Lake in Gocław
This body of water was artificially created in 1935 by damming up the Wystawowy (Exhibition) Canal. It is located between the neighborhoods of Gocław and Saska Kępa, in what is likely a former channel of the Vistula river.
The lake is the location of the central and most dramatic event of the first episode. On a cold winter’s afternoon, several boys from the nearby apartment buildings, including the teenage boy Paweł (Wojciech Klata), fall through the ice and drown. Krzysztof (Henryk Baranowski) watches as scuba divers retrieve his son’s lifeless body from the ice waters. The father’s stable, predictable, “calculable” world suddenly comes crashing down. This event, featured on the first pages of the Decalogue screenplay, was inspired by Krzysztof Piesiewicz, who endured a nerve-racking winter afternoon in the early 1980s when his son was late coming home from the skating rink set up on the neighborhood pond. It was an emotional evening, one that left an indelible mark in his memory: the image of a father waiting for his son, as the family began praying for the boy’s safe return. The role of the father was played by Henryk Baranowski, a theater director and friend of Kieślowski’s. The director of The Decalogue considered performing the part himself at first, but after shooting a few test scenes and consulting with the film crew, he abandoned the idea. Another boy was initially chosen for the role of Paweł, but the director recast the part after a few days, dissatisfied with the boy’s performance on screen. The young actor was replaced by Wojtek Klata, and the Kieślowski reshot the scenes with the new cast member.
“Hidden signs” (1)
The Decalogue is God’s ten words to Man. It is more an appeal than a invocation or proscription. “What is man that you are mindful of him?”, asks the psalmist.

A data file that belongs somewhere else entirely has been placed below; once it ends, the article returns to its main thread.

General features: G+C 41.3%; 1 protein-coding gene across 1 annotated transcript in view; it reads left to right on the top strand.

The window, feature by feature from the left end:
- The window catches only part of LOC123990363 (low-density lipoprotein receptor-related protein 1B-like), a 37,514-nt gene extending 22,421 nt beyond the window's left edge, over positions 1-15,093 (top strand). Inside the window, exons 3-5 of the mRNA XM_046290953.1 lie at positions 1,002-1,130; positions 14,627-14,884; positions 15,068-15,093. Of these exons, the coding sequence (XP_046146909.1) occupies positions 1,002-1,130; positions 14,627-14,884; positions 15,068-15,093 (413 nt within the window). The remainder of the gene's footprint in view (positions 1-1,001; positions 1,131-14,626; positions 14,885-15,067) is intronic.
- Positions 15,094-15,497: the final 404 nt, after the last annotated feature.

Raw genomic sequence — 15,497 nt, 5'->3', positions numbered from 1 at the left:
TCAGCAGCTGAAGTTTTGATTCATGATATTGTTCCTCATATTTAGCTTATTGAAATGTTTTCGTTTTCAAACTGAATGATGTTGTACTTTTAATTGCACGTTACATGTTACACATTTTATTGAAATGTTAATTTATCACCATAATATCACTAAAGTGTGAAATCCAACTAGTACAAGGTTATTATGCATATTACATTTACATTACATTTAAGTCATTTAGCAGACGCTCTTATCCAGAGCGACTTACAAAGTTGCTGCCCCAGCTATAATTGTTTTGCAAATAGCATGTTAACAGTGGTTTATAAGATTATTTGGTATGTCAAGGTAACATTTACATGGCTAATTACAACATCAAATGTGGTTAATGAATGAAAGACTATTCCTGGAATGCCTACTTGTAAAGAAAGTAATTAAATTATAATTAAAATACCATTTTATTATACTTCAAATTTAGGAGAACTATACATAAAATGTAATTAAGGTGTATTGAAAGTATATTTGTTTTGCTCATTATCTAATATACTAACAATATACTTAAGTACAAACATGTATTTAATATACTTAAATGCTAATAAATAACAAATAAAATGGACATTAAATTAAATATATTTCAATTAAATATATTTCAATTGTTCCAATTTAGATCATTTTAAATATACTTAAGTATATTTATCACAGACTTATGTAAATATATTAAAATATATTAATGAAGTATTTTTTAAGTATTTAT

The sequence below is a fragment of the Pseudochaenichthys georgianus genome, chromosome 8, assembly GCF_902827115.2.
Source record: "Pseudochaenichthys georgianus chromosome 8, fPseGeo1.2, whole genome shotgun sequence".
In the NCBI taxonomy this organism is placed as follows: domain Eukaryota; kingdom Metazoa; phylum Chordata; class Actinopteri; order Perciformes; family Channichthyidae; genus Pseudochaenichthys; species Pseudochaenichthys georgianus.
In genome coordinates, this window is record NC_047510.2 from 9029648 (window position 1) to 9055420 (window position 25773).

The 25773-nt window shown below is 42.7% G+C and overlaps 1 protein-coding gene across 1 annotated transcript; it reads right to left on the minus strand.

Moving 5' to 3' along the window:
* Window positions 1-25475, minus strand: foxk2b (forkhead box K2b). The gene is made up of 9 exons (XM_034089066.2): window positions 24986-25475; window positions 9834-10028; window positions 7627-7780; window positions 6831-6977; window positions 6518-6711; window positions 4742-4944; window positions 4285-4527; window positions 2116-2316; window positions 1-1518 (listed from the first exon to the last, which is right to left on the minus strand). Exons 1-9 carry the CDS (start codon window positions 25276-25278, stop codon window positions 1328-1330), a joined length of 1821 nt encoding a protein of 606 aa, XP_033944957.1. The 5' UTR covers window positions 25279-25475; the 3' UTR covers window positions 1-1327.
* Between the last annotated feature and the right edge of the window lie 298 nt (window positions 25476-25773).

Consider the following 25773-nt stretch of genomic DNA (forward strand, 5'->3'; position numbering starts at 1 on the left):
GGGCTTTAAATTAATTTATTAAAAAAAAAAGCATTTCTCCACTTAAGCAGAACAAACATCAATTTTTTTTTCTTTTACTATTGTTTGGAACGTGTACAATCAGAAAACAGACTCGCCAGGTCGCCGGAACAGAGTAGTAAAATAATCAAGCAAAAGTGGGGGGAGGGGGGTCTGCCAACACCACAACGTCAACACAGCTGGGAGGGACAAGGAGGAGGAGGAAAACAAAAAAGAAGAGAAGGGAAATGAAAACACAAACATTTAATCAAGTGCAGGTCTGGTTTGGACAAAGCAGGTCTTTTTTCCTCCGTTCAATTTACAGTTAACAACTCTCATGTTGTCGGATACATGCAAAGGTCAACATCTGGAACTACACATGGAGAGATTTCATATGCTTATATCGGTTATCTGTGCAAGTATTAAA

In Decalogue One, everyone—the audience and filmmakers—reach a boundary and find themselves standing before a dark gate. The boundary of what? A gate leading whither? God appears in this film as a silent Darkness. The “strange god”—the computer—is a much more powerful presence. It does not share in the characters’ misfortune, blinking at the devastated father, I am ready…, as if it knew nothing. And no wonder: “strange gods,” after all, are dead. And the living God, as the Scriptures say, “dwells in darkness.” Does this film deal with punishment? No. It tells of man’s bonds to the Mystery. Does Moses’ Decalogue only deal with our moral duties? Again, no. The “Divine Words,” especially the first ones, are a call for interaction. A call from the darkness.
For reasons unknown, a Man wearing a sheepskin coat appears in the first scene at the lake, and when the events reach their tragic conclusion, he walks away. It is apparent that he comes from a different world, in a sense. He doesn’t appear to live here… He seems to know something, but is involved in nothing. (A stunning performance by Artur Barciś!) He sits indifferently on the opposite shore. He resembles the “doorkeeper before the law” in Franz Kafka’s The Trial. He is here for the Boy, and looks at no one but him. He guards the sign: a beloved dead dog. When the Boy falls through the ice into the black abyss of the lake, he walks away. The end.